Once upon a time, there lived a mother and a father who had three daughters…
“You are so mean to me!” Maggie screamed. “You always take Lizzie’s side! You never listen to me.” Tears welled in her eyes.
I stared at her flabbergasted. I played the last six seconds over in my head. Had I not witnessed Maggie take Lizzie’s arm and pull it behind her back? Had I not heard her say in the most sinister of tones, “I wish you were never born!”?
Of course I yelled at her. I yelled at what I saw. I did not see the interaction that led up to the almost broken arm and the appeal to the Moirai for the reversal of her sister’s fate?
But I was hearing about it now. “She put her laundry basket on my foot and she pushed me and then she called me a mean sister and stuck her tongue out and slapped me in the arm and said she didn’t want to share a room and I don’t want to share a room and I hate this house and it’s not fair Carson gets her own room and I have to share with HER.” At this import, she took her first breath. She was a mixture of tears and saliva, a true victim of middle-child injustice, showing her anguish and hate toward how difficult it is to live her life.
I blankly started at her while she ranted and raved. I did not move. After she took this very deep sigh, I did the unthinkable. I did what no mother should do. I laughed. It was not a chuckle or a chortle or a quick smirk. It was a belly holding, bent-over, I-cannot-breath-I have-tears-running-down-my-face laugh.
Her tirade seemed so obtuse and so blown out of proportion, I could not help myself. She stormed away and slammed the door to her room. Ooops. She realized Lizzie was in it (it is her room, too, after all). “Get out!” she screamed, even more angrier than she was before.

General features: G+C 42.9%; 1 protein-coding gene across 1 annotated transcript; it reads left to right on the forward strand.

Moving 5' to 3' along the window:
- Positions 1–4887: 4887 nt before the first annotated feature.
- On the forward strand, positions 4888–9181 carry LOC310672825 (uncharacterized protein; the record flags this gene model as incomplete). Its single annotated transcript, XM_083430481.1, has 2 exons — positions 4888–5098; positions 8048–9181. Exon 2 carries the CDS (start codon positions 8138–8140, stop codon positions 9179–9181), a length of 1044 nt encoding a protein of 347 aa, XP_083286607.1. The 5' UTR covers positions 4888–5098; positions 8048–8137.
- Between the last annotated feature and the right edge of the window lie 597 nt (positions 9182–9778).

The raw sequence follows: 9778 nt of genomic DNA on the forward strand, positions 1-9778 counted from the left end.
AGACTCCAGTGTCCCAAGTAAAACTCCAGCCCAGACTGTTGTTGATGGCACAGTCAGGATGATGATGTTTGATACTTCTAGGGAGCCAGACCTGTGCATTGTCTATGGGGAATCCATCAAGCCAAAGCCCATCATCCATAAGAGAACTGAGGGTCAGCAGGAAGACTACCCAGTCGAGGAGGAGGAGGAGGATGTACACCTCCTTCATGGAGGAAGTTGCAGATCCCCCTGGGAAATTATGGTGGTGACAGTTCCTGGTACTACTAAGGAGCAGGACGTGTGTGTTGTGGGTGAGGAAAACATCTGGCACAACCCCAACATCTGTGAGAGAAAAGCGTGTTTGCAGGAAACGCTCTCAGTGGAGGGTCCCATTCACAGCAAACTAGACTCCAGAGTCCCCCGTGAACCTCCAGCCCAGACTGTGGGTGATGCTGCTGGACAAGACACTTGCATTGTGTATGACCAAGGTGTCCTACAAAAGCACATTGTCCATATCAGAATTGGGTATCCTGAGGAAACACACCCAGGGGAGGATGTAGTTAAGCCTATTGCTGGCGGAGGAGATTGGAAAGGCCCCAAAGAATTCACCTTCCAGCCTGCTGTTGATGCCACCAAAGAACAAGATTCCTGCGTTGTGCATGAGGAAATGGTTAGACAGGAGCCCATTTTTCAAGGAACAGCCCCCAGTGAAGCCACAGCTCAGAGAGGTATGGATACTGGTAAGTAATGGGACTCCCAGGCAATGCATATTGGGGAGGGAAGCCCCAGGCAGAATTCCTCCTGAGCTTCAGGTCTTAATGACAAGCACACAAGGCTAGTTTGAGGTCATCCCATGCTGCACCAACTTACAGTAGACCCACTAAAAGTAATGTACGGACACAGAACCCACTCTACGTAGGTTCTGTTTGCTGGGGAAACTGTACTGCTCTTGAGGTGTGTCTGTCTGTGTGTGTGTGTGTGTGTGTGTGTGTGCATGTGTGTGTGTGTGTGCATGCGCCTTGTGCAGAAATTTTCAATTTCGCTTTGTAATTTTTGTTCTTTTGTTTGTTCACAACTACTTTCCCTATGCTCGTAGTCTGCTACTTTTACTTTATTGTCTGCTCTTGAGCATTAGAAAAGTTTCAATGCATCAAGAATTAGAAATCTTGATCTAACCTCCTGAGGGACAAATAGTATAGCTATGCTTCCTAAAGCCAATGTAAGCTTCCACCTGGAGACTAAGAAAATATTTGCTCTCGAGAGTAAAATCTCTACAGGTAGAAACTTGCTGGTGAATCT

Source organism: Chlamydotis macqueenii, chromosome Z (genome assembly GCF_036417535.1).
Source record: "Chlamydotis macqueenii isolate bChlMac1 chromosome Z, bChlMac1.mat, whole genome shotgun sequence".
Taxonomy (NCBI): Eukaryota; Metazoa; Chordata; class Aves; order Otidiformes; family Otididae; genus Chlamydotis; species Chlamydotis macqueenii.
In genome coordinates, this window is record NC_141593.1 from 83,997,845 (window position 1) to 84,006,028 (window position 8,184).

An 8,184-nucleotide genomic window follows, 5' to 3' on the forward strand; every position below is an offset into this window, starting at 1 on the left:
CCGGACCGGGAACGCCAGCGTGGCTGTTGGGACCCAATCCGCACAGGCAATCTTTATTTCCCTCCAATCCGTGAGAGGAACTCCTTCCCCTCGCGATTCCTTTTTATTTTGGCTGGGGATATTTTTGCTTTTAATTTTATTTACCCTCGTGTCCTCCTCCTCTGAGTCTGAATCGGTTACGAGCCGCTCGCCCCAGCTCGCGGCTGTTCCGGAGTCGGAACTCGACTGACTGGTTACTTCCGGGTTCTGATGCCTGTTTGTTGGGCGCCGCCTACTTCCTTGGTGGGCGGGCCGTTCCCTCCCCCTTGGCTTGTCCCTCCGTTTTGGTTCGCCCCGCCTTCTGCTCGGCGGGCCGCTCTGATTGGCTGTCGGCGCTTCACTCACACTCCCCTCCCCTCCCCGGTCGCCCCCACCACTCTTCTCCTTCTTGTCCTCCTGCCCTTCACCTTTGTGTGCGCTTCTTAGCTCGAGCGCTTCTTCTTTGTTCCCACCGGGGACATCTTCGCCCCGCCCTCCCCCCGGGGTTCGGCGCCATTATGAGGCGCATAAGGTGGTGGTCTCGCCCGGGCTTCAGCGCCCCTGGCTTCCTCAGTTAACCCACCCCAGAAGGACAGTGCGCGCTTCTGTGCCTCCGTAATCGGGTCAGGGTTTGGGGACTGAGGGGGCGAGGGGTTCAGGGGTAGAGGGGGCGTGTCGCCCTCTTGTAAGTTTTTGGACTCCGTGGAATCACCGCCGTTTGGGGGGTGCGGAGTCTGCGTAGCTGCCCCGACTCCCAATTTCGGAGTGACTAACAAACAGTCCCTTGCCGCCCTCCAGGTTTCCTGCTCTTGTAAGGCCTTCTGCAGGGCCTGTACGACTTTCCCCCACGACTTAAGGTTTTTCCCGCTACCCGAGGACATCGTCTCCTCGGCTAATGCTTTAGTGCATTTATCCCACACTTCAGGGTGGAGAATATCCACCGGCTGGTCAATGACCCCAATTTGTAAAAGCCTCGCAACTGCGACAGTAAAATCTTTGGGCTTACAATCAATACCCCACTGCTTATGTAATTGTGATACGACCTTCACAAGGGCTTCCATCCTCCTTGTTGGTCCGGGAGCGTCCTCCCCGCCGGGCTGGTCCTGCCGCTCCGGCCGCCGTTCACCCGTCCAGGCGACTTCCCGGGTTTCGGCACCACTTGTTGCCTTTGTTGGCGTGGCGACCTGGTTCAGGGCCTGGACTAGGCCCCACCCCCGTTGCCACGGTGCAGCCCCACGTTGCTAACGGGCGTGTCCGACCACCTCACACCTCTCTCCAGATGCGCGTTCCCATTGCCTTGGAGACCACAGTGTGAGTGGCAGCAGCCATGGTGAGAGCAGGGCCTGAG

Lizzie walked out of her room and flipped on the television. Maggie’s mood was completely normal to her; she was not concerned.
I moved to the door and heard her mumble while banging drawers. “Oh it’s so funny!” Open- slam. “You make me live with her!” Kaboom. “I’m the only one who ever does anything around here and I am the only one who ever gets yelled at.” (The biggest most horrible lie, by the way. I am an equal opportunity chore-giver and an equal opportunity yeller.)
Listening to her rant, I was starting to feel a little frustrated. If this were me in 1980, I would have already been slapped. “I’ll give you something to cry about” was one of my father’s favorite phrases. He did not tolerate self-pity and anger. I decided to walk away and let her work it out of her system before I stormed in and the spirit of my father took over.
Five minutes later she walked out of her room. She had changed out of her school clothes. She was wearing her Hello Kitty leggings, a striped skirt, a long sleeve shirt, and an Indians jersey. She carried a fairly stuffed backpack and Teddy, her favorite stuffed animal.
“Well don’t you look sassy,” I complimented. I wanted to put the past twenty minutes behind us.
“Thank you,” she replied coldly. She walked over to the hall closet and got out her shoes and slipped them on. She then proceeded to pull out her winter coat. She had her eye on me the whole time; I was busy browning the meat for dinner.
She walked into the kitchen and stopped. She waited for me to acknowledge her presents.
“What’s up Sweetie?”
“Oh yeah? Where are you going?” I kept my tone light.
“I don’t know, but I don’t belong here.” Tears welled in her eyes again.
I turned the burner off and walked over to her. I sat in the kitchen chair so we were eye to eye. “Maggie, you belong here if you want to belong here. Daddy and I love you. I saw you hurting your sister so I addressed it. Did I not yell at Lizzie yesterday when she was trying to instigate an argument and get you in trouble?”
“Do I not yell at Carson when she gets that uppity, older-sister superiority tone in her voice?”
“Well, I love them and yell at them.” I hugged her. “We are a family. Family’s argue. You don’t just walk out and abandon your family because your mad.”
She squeezed super hard and rested her head on my shoulder. After a few minutes she pulled away and wiped her face.
“Are you still leaving?” I asked.
She shook her head “no” and smiled.
“Okay. That’s a good think. I’m making spaghetti for dinner and you know how much you like my meat sauce.”
She walked into the livingroom and put down her coat, kicked off her shoes, and dropped her bag and stuffed animal.
“Lizzie, you wanna play Winx with me?” Her voice was full of spunk and jubilation.
“Okay, Maggie, can I be Bloom?”
And once again, peace and harmony were restored to the home.